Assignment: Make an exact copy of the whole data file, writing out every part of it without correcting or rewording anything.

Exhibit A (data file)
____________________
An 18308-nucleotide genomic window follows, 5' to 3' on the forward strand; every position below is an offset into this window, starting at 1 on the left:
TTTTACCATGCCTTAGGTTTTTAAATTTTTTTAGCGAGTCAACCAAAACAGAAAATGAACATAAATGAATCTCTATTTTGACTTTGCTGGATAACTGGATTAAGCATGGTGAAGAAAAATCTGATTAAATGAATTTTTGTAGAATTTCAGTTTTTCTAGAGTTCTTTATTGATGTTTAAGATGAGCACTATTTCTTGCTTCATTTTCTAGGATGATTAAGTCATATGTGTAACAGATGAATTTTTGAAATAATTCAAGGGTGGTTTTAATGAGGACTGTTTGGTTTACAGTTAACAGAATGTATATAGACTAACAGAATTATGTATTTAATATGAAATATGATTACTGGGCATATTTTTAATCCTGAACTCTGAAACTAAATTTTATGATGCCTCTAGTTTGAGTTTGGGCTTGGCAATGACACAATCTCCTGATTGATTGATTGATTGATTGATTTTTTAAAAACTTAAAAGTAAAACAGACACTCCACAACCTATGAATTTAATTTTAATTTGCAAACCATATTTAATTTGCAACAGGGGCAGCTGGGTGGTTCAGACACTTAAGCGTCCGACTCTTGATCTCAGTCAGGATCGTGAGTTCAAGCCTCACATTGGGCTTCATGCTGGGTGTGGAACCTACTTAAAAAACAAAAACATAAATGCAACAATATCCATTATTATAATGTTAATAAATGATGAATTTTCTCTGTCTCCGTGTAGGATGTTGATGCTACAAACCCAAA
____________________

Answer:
An 18308-nucleotide genomic window follows, 5' to 3' on the forward strand; every position below is an offset into this window, starting at 1 on the left:
TTTTACCATGCCTTAGGTTTTTAAATTTTTTTAGCGAGTCAACCAAAACAGAAAATGAACATAAATGAATCTCTATTTTGACTTTGCTGGATAACTGGATTAAGCATGGTGAAGAAAAATCTGATTAAATGAATTTTTGTAGAATTTCAGTTTTTCTAGAGTTCTTTATTGATGTTTAAGATGAGCACTATTTCTTGCTTCATTTTCTAGGATGATTAAGTCATATGTGTAACAGATGAATTTTTGAAATAATTCAAGGGTGGTTTTAATGAGGACTGTTTGGTTTACAGTTAACAGAATGTATATAGACTAACAGAATTATGTATTTAATATGAAATATGATTACTGGGCATATTTTTAATCCTGAACTCTGAAACTAAATTTTATGATGCCTCTAGTTTGAGTTTGGGCTTGGCAATGACACAATCTCCTGATTGATTGATTGATTGATTGATTTTTTAAAAACTTAAAAGTAAAACAGACACTCCACAACCTATGAATTTAATTTTAATTTGCAAACCATATTTAATTTGCAACAGGGGCAGCTGGGTGGTTCAGACACTTAAGCGTCCGACTCTTGATCTCAGTCAGGATCGTGAGTTCAAGCCTCACATTGGGCTTCATGCTGGGTGTGGAACCTACTTAAAAAACAAAAACATAAATGCAACAATATCCATTATTATAATGTTAATAAATGATGAATTTTCTCTGTCTCCGTGTAGGATGTTGATGCTACAAACCCAAA